BRANTFORD – Prolific Metis author David Bouchard launched his newest creation – The Great Law at the Good Minds book distribution centre and store in the Eagles Nest Plaza in Brantford, Friday afternoon.
Around 50 people attended, which was more than either the author or the host expected, each receiving a complimentary copy, which the author and the book’s illustrator, Raymond Skye, autographed.
Bouchard has been in close collaboration with members of Six Nations to ensure the content was as accurate as it could possibly be, keeping in mind that the style of writing is not the usual prose, but rather the borrowed rhythms of Henry Wadsworth Longfellow’s epic 1855 poem, “The Song of Hiawatha.”
Bouchard began the launch by asking those in attendance, “Who do you think the most famous North American Indian in the world is?”
In his world travels promoting the other 52 books he has penned, Bouchard began asking people of other countries that same question.
The most common answer he would get from around the world was, “Hiawatha,” because of the classic Longfellow poem, which has been translated into many languages.
“When you travel in Haudenosaunee territory, it doesn’t take long to start hearing about the Great Law of Peace,” says Bouchard. “And so when I started to meat Haudenosaunee people, I wanted to know who they were. I began meeting and speaking with your children and your teachers. I soon came to realize, you are different from Ojibwa people and Cree Nations. I never set out to study the Great Law, it came through discovering who these people are.”
He learned more from talking with Haudenosaunee people, and after a chance meeting with the book’s illustrator Raymond Skye, coincidentally, at Good Minds Books almost two years ago, he began to understand the uniqueness of the Haudenosaunee because of the Great Law.
“I can honestly say that if not for meeting Raymond, this book probably would never be,” he said.
Unlike the model poem he uses for his rhythm template, Bouchard insisted that every word in his rendition of the story of the Great Law be as accurate as humanly possible.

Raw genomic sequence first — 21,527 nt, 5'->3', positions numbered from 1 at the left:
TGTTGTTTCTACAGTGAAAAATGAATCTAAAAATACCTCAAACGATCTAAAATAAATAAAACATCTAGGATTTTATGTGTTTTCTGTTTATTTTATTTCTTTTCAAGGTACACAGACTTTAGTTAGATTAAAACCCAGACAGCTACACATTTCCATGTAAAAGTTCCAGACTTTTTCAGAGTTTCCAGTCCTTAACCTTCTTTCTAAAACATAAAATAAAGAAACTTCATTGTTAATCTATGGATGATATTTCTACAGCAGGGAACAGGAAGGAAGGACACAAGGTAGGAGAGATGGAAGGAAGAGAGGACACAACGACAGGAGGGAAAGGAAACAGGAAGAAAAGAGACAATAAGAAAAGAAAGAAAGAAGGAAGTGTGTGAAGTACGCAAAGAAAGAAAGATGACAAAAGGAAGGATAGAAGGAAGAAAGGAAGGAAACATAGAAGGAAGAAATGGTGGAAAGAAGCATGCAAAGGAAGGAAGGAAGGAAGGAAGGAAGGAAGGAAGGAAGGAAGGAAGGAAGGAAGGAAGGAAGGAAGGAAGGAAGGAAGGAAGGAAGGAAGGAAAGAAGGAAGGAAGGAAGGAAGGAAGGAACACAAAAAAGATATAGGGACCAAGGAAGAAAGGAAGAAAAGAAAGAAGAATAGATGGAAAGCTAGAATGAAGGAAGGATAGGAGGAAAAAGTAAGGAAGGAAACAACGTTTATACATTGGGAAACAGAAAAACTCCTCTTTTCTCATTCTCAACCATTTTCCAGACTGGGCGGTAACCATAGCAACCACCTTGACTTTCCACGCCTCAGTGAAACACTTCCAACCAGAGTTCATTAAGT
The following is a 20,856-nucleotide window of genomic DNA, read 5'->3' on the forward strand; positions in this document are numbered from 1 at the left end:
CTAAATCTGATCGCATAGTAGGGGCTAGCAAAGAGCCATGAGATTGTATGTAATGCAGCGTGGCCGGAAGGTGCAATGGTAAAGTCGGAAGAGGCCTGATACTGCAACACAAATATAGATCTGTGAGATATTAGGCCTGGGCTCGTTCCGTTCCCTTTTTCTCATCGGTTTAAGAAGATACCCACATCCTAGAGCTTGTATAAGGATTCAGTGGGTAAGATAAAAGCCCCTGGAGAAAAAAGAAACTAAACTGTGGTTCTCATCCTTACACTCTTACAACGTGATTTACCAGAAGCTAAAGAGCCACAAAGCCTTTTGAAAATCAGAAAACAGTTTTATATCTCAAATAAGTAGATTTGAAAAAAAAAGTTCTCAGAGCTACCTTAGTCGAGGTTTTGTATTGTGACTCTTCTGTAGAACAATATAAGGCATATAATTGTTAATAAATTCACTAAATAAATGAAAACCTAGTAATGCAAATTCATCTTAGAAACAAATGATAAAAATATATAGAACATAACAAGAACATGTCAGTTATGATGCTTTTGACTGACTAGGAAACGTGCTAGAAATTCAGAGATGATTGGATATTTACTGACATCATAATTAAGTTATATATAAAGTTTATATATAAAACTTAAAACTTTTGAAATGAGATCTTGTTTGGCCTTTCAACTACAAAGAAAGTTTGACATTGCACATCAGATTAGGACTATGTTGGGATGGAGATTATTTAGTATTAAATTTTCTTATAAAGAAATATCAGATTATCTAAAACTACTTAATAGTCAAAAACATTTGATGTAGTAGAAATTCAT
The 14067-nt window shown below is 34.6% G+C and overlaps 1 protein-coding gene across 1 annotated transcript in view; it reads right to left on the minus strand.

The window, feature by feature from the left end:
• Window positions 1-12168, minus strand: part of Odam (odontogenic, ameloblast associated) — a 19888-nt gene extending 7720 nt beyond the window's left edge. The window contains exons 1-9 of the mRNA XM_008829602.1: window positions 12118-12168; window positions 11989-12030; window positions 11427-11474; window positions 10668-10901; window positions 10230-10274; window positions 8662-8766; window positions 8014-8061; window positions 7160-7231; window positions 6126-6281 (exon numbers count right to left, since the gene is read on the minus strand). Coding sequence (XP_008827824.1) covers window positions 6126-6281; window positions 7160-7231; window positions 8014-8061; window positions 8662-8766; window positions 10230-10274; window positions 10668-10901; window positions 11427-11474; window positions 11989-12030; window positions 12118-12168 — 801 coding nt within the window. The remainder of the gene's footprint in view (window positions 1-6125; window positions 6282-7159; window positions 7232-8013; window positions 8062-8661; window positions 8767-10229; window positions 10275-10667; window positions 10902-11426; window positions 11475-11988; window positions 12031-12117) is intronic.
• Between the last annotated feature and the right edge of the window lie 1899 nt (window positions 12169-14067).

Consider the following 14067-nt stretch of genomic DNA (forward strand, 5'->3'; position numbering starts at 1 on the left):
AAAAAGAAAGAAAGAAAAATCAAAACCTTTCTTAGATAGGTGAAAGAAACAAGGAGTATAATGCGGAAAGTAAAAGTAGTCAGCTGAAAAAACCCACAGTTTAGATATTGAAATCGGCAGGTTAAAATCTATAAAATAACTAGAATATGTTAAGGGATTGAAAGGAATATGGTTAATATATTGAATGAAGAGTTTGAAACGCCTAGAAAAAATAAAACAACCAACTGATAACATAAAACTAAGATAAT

Longfellow’s story of Hiawatha is rife with inaccuracies and romantic notions, which reflect very little, if any true depiction of the life and work of Hiawatha and Peacemaker or the Great Law they brought. Bouchard wanted to pay homage to the Great Law of the Haudenosaunee by trying to retain the beauty of the poem, but at the same time introduce his worldwide readers to the truth of the Great Law and how it came to be.
For this, he needed more help, so he recruited a friend of Skye – Mohawk language teacher Frank Miller – and others to fact check and edit his work as it progressed.
“Every time I have done books, I have had edits,” Bouchard told the gathering. “But never have I tripled the number of edits I have done for this one.”
The research work began as about a 600-page document before being trimmed, edited, and tightened down to its final 35 pages, including illustrations.
As a former principal and educator, the Order of Canada recipient is trying to appeal to all ages and nationalities with The Great Law, especially when re-writing a classic epic like “The Song of Hiawatha.”
He also gave high praise to Mohawk language instructor Frank Miller, whom he met through Skye. Unfortunately, Miller could not attend the book launch. Jeff Burnham, owner of Good Minds, he has known for several years as his distributor for this other educational works.
“I don’t know if you realize what a gift Jeff is to Aboriginal children and educators,” he said of Burnham. “His company is the biggest distributor of indigenous books not only in Canada, but in the world.”
Bouchard’s The Great Law is also available in audio/video format in both Mohawk and English by uncovering a patch located in the book’s front cover, which leads to his interactive website. On it, you will also hear Bouchard’s own haunting flute playing underscore the story and songs by Joanne L. Shenandoah.
The Great Law is available through Good Minds Book Distributors.